The Greens might have lifted their representation to its highest ever level of 10 senators – and at the same time been rendered utterly powerless.
For the election of a collection of micro parties which “harvested” preference flows … has locked in, not so much a “right-wing” majority in the senate … but a “non-left” majority. And locked it in for up to six years.
The immediate consequence of this, once it has been understood, is that there is no way that Tony Abbott will now initiate a double-dissolution election…
With six senators in each state, to get elected, in each half-senate election, you need a vote quota of 14.3 per cent for each of them.
What this means broadly, is that each “side” – left and right – need to get a total vote of 42.9 per cent to split three senators each.
And that’s broadly what happens. The Greens and Labor – and in times past, the Australian Democrats – can usually get to at least 42.9 per cent. So they fight over the third senator.
While on the others side, it’s the Coalition broadly on its own, with some help from small right-wing parties like in recent times Family First.
Occasionally we would get a Nick Xenophon and before him a Brian Harradine to break this big-party split… [or get] the Greens managing to push the “left” senate vote up to the 57.1 per cent in a state that gets you four senators … as the Greens were easily able to do in Tasmania while the “Messiah” Bob Brown was still around.
Now to the seismic shift. What the rise of the micro parties AND Palmer in this election has done, provided the current indications hold up, is give the “non-left” four senators in no less than three states – NSW, Queensland and WA.
But also absolutely crucially, kept them three senators in two states – South Australia and Tasmania – where they could easily have dropped to only two. In “green” Tasmania and `Xenophonic’ SA…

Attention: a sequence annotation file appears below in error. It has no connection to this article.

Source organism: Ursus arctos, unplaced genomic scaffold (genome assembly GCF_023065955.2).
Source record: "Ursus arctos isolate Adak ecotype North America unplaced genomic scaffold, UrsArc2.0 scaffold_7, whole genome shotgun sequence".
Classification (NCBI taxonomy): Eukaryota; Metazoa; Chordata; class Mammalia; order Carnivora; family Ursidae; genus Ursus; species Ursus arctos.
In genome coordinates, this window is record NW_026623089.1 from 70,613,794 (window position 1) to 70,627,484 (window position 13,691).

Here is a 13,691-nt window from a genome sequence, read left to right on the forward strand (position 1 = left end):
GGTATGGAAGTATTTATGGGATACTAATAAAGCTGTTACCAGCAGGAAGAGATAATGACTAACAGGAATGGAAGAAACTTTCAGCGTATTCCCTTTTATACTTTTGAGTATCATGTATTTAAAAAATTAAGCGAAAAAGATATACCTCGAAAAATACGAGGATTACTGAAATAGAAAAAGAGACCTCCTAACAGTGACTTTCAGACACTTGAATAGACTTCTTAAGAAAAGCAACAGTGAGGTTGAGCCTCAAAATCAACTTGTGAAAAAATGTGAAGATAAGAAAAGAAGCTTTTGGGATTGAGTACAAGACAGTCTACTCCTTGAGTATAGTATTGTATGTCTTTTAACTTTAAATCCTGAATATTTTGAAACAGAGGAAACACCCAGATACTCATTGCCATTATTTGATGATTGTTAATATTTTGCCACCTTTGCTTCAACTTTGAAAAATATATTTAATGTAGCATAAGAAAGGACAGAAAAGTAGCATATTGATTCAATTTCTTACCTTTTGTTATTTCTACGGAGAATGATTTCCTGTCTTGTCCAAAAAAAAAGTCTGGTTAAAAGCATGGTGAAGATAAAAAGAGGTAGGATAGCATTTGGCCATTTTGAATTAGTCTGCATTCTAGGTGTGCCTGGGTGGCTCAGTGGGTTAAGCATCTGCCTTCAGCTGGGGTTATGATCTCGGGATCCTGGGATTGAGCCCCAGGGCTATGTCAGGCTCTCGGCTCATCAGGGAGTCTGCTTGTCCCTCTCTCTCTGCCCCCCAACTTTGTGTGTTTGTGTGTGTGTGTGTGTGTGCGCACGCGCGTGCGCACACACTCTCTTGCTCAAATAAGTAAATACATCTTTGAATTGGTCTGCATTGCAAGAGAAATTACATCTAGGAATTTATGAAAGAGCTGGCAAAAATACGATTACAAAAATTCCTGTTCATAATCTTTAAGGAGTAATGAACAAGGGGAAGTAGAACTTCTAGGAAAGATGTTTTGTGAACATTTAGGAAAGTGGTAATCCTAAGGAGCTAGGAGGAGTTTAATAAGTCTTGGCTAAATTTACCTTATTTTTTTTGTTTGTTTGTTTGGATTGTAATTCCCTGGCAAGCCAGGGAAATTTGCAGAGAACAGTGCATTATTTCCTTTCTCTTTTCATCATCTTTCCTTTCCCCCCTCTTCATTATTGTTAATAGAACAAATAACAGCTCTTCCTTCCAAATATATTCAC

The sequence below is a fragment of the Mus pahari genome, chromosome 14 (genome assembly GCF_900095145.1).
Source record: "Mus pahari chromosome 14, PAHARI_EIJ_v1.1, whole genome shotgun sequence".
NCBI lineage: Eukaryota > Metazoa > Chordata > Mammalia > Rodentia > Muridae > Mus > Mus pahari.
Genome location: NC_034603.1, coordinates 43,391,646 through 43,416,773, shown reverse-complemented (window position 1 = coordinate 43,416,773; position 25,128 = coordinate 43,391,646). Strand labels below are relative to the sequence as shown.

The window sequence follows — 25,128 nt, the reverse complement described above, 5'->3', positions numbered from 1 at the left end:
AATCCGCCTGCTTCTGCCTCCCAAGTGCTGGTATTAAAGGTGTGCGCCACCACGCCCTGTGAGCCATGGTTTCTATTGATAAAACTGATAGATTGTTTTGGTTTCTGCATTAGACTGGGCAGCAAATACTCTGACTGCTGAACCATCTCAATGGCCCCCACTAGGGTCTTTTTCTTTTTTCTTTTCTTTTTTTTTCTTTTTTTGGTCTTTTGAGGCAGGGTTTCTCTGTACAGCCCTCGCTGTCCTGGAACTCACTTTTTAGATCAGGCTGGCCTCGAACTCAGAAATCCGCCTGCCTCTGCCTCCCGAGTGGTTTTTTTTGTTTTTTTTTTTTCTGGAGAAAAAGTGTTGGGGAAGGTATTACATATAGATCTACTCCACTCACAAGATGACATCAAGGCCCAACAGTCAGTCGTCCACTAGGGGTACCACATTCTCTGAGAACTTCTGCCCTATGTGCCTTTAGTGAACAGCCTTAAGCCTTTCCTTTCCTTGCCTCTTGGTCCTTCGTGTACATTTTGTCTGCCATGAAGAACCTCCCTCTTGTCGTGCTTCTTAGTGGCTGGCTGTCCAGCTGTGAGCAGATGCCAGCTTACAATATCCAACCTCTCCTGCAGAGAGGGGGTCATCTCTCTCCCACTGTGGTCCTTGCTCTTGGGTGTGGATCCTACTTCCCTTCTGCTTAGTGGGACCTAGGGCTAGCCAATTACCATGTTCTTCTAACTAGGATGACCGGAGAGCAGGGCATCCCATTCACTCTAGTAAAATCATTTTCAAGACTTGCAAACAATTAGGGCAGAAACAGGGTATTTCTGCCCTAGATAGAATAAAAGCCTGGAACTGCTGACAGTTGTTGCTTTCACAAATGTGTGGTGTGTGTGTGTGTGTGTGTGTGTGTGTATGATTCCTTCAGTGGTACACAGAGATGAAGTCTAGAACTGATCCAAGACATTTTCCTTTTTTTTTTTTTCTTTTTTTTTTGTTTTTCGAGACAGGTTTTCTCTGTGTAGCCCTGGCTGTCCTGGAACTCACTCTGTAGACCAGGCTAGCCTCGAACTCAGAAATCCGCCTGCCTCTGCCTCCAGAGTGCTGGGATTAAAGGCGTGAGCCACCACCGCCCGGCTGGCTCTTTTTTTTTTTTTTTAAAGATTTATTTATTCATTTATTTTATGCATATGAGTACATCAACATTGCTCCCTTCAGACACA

So we end up with a senate that will be dramatically different from the 40 left, 35 right plus Xenophon that gave us the carbon tax…. We end up with a senate from July next year that is exactly reversed – 40 “non-left”, 35 left (25 Labor and 10 Greens) plus Xenophon… If the next election went back to a 50-50 left/right split, that would actually slightly improve the Coalition’s position to a senate that was 41 “non-left”, 34 left and Xenophon.
I’m enjoying the new Senate line up more by the day, Take Wayne Drupolich of the Australian Sports Party – likely to win a seat with just 0.2 per cent of the primary vote in Western Australia:
A member of Perth’s influential resources industry, Mr Dropulich also rejected the idea that he will instinctively back Tony Abbott’s plan to scrap the carbon and mining taxes, saying he would not be entering the Senate purely as a “rubber stamp” for the government.
Although he currently works as an engineer on Gina Rinehart’s Roy Hill iron ore project, he insisted he would not be automatically pro-mining.
Can’t wait for the conspiracy theories.
Add him to the two Senators that coal magnate Clive Palmer is likely to get up – with the help of Greens preferences, of all crazy things – and the Senate will have a remarkably different culture.
Andrew Bolt’s columns appear in Melbourne’s Herald Sun, Sydney’s Daily Telegraph and Adelaide’s Advertiser. He runs the most-read political blog in Australia and hosts Channel 10’s The Bolt Report each Sunday at 10am. He is also heard from Monday to Friday at 8am on the breakfast show of radio station MTR 1377, and his book Still Not Sorry remains very widely read.